Operation ATTENTION was Canada’s participation in the NATO Training Mission–Afghanistan (NTM-A), which delivers training and professional development support to the national security forces of Afghanistan: the Afghan National Army (ANA), the Afghan Air Force (AAF), and the Afghan National Police (ANP).
Canadian Contribution Training Mission–Afghanistan
The Canadian task force — known as the Canadian Contribution to the Training Mission in Afghanistan or CCTM-A — was concentrated in Kabul, with satellite teams in Mazar-e-Sharif and Herat.
Most CCTM-A members served with the Training Advisory Groups assigned to ANA, AAF and ANP training establishments to assist the Afghan leadership and instructor cadre with tasks such as curriculum design and development of teaching skills. The task force also included senior officers who were integrated into the NTM-A command team, and a significant contingent of experienced staff personnel who served at NTM-A Headquarters.
Operation ATTENTION had a legislated personnel cap of 950 Canadian Forces members. The number deployed at any given time depended on NTM-A requirements.
NATO Training Mission–Afghanistan
Formally activated on 21 November 2009, NTM-A has a mandate to consolidate, standardize and strengthen the training and professional development that the Afghan national security forces have received from ISAF since 2006. NTM-A operates in parallel with ISAF under the ISAF Joint Command in Kabul.
The NTM-A mission is to “support the Government of the Islamic Republic of Afghanistan as it generates and sustains the Afghan national security forces, develops leaders, and establishes enduring capacity in order to enable accountable Afghan-led security.”
In its first year (2009–2010), NTM-A focussed on recruitment, increasing the quality of Afghan soldiers and police, and building the foundations of professionalization across the Afghan national security forces. In its second year (2010–2011), NTM-A priorities were instruction skills, leadership, literacy, vocational skills, stewardship and institutional development.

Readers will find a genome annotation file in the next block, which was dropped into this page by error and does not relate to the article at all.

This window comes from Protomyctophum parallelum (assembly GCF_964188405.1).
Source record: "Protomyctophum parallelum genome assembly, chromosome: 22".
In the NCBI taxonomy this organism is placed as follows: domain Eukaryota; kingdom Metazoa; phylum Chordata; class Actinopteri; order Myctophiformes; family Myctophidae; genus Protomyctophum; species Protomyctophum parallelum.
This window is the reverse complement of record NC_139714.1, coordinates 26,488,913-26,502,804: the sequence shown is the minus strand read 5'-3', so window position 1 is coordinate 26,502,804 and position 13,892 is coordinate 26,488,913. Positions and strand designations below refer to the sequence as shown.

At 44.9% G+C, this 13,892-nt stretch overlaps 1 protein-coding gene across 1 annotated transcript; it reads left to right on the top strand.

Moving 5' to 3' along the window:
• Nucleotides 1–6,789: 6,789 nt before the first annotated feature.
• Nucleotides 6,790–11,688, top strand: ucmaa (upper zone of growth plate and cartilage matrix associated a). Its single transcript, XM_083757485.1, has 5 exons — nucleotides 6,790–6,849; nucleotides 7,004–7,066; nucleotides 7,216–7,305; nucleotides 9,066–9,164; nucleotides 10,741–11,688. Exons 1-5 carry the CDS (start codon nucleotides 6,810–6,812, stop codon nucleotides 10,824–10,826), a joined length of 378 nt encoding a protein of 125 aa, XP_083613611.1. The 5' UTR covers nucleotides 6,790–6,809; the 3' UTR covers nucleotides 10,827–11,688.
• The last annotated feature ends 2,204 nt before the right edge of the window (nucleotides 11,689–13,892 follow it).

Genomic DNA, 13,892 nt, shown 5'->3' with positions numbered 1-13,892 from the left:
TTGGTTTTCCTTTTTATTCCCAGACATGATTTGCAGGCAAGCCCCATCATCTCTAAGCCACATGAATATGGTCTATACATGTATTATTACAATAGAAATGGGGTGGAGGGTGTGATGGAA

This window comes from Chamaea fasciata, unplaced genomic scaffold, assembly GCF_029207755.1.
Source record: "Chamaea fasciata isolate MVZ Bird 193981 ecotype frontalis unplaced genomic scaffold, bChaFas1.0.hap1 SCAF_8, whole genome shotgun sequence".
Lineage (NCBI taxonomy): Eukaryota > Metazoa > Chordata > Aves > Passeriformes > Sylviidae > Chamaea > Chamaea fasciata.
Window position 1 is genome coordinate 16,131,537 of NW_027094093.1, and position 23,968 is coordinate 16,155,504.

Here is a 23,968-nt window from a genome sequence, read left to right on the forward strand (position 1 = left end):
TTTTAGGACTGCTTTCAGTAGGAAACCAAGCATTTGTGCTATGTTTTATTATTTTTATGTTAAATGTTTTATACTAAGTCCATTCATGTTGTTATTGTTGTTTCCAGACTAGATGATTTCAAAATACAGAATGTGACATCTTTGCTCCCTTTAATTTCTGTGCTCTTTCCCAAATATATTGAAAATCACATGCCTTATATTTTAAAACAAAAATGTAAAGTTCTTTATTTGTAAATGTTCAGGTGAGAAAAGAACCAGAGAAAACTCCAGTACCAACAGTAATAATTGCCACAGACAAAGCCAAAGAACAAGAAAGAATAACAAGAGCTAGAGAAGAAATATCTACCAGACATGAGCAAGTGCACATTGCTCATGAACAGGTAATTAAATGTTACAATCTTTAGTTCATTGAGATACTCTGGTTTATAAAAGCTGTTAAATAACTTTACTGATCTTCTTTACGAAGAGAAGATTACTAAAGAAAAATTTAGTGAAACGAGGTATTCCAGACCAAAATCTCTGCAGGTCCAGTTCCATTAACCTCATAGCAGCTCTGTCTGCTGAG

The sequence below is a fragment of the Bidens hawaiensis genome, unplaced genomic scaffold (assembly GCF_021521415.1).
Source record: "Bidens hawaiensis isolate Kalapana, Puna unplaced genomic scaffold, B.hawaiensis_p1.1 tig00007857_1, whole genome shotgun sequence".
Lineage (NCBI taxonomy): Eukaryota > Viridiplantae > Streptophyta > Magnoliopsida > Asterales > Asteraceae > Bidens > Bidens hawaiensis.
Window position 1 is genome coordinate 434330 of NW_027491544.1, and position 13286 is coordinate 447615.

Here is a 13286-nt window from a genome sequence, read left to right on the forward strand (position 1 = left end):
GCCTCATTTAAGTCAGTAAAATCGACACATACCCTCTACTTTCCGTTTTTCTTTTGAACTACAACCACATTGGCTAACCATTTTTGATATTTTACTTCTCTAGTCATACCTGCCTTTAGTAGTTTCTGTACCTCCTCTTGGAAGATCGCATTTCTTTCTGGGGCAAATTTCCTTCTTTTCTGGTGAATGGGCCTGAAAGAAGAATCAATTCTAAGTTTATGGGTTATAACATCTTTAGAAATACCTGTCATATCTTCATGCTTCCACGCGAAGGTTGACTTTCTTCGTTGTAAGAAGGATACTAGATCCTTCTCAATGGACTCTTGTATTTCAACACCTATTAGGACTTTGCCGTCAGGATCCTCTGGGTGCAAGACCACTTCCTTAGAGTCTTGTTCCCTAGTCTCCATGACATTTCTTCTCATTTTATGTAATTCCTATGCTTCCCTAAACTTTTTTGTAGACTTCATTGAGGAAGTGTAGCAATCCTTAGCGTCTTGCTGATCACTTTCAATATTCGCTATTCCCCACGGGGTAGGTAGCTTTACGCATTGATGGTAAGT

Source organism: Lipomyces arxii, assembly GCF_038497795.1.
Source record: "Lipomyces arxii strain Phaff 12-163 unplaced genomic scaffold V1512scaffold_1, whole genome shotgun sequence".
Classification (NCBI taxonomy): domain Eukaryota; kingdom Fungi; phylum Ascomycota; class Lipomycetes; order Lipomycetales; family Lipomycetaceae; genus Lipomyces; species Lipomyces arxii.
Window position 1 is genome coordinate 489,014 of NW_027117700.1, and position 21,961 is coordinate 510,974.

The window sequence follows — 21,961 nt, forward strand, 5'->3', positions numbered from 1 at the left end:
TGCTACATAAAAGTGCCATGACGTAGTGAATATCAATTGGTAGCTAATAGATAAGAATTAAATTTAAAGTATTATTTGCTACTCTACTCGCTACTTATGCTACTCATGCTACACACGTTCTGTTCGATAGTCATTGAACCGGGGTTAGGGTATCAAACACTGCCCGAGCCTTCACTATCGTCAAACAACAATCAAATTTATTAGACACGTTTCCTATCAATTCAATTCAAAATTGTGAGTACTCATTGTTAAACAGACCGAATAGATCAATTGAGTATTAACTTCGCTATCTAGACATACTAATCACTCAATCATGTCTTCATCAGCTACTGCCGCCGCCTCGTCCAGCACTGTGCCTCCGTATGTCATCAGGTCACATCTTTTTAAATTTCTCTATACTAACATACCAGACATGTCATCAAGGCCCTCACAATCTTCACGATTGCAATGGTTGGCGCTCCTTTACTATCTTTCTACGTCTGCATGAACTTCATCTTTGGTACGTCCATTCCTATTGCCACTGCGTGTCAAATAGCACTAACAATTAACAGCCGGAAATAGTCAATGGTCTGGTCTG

Since 2012, NTM-A has been working to sustain its momentum while initiating preparations for the transfer of the lead security responsibility to Afghan control in 2014. This is a conditions-based process that will take place when:
- the Afghan national security forces are ready to shoulder responsibility for security with steadily decreasing assistance from ISAF;
- security has improved to the point that people can go about and do business in safety; and
- local governance has developed to the point that public safety will not suffer with the decrease in ISAF assistance.
Canada’s engagement in Afghanistan
The first Canadian task force in Afghanistan was a battle group that deployed to Kandahar Province in January 2002 under Operation APOLLO and served in a combat role for six months.
Under Operation ATHENA, Canada maintained a major whole-of-government effort including a substantial combat force as part of the International Security Assistance Force (ISAF), first in Kabul (August 2003–December 2005) and later in Kandahar Province (August 2005–July 2011). Operation ATHENA concluded with the Mission Transition Task Force (July–December 2011), which closed the combat task force and moved its assets back to Canada or to other deployed task forces, especially CCTM-A in Kabul.
From May 2011 until March 2014, Canada’s engagement in Afghanistan was centred on Kabul and focuses on four key areas:
- investing in the future of Afghan children and youth through development programming in education and health;
- advancing security, the rule of law and human rights, including through the provision of up to 950 training advisors for Afghan national security forces;
- promoting regional diplomacy; and
- helping deliver humanitarian assistance.
Government of Canada
- Agreement on Provisional Arrangements in Afghanistan (U.N.; 5 December 2001)
- The Afghanistan Compact (DFAIT; 1 February 2006)
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